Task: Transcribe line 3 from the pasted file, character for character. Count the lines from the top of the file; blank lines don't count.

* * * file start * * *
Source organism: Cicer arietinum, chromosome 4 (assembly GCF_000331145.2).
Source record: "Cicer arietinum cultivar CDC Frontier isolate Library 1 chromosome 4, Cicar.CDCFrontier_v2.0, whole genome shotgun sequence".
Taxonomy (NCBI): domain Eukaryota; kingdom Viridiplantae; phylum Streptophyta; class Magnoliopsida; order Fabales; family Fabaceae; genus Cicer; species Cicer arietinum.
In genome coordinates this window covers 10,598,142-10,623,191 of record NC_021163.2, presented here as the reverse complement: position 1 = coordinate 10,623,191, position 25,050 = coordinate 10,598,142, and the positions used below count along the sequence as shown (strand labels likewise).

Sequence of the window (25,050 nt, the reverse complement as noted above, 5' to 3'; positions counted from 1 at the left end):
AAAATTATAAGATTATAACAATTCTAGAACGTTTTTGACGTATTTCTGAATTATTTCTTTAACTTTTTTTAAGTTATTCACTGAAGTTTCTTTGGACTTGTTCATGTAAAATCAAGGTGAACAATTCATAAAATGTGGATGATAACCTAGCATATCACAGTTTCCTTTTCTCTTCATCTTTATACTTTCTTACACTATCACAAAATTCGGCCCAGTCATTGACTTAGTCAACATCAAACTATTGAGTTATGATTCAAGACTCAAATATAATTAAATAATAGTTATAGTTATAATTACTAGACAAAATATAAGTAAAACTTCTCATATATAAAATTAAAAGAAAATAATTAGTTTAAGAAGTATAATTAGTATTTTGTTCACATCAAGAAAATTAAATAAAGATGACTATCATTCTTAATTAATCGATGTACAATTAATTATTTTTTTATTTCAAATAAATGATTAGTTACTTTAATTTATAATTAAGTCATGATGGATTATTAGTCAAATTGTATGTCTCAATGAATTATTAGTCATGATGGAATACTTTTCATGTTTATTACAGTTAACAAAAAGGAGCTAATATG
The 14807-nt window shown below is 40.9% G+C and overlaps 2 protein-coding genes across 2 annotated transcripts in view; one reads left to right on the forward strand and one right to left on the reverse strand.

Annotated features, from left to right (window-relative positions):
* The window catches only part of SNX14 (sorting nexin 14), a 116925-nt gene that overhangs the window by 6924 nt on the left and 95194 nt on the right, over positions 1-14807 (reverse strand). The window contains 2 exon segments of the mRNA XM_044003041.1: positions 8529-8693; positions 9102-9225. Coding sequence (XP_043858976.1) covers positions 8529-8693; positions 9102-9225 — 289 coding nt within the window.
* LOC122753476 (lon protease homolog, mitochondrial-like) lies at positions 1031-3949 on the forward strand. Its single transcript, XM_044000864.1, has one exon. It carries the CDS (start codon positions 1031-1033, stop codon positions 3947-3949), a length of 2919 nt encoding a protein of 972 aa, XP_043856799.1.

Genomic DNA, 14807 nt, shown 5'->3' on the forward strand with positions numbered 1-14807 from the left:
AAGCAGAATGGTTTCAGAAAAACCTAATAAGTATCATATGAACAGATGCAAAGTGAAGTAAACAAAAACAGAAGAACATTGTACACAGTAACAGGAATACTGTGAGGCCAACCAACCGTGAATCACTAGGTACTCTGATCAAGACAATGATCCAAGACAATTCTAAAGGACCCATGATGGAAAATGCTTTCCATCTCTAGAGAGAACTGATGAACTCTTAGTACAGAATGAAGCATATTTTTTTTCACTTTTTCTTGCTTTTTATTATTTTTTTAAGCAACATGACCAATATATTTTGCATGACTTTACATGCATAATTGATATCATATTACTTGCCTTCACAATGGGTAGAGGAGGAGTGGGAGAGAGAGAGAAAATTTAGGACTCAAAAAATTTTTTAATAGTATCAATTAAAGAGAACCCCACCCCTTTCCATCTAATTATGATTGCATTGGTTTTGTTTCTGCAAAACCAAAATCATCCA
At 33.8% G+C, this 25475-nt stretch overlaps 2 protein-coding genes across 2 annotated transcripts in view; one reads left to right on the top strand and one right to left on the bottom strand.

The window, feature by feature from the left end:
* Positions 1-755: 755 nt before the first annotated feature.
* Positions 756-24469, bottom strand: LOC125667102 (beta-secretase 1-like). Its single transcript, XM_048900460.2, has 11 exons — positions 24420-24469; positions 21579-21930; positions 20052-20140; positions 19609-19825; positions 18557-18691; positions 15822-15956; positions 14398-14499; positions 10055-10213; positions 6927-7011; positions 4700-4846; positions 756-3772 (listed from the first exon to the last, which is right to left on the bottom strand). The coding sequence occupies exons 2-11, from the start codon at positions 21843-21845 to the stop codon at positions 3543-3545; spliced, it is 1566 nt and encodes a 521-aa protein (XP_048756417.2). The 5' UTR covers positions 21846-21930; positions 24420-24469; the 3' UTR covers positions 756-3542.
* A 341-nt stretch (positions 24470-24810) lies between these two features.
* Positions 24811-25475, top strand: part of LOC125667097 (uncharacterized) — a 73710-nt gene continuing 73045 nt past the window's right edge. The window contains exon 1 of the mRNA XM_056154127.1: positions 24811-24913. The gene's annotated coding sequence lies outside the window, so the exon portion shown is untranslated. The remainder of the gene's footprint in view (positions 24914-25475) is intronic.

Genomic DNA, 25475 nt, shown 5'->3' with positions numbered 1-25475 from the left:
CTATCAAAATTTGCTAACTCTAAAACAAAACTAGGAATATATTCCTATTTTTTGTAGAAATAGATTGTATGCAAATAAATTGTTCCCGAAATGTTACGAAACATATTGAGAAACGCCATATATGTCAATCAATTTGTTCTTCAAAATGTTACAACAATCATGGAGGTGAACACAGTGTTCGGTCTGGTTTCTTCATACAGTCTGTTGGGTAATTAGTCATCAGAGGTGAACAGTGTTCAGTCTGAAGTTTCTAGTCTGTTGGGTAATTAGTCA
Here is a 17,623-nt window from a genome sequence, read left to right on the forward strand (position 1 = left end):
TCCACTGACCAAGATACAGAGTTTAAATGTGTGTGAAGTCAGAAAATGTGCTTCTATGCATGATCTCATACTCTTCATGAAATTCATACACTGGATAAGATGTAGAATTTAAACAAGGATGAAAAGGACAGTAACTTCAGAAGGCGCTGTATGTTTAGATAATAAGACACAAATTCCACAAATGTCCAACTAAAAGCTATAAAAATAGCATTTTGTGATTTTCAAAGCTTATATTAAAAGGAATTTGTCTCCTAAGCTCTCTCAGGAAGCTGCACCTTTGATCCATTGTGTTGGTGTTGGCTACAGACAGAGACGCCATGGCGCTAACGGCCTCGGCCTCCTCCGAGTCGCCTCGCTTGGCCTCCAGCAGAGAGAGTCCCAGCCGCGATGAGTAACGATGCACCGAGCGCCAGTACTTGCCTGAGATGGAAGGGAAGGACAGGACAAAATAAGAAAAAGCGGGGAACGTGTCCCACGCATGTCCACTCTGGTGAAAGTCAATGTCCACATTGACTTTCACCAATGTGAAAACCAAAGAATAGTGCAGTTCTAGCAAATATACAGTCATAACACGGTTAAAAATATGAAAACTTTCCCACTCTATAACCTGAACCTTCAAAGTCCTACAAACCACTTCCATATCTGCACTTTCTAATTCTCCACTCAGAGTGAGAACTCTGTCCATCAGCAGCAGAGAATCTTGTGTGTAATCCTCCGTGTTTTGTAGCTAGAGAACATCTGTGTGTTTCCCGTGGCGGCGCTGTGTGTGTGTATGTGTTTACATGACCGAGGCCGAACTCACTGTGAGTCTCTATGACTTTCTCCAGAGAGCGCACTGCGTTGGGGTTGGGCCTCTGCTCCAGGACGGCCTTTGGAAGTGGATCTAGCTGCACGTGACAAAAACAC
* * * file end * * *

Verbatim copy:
Taxonomy (NCBI): domain Eukaryota; kingdom Viridiplantae; phylum Streptophyta; class Magnoliopsida; order Fabales; family Fabaceae; genus Cicer; species Cicer arietinum.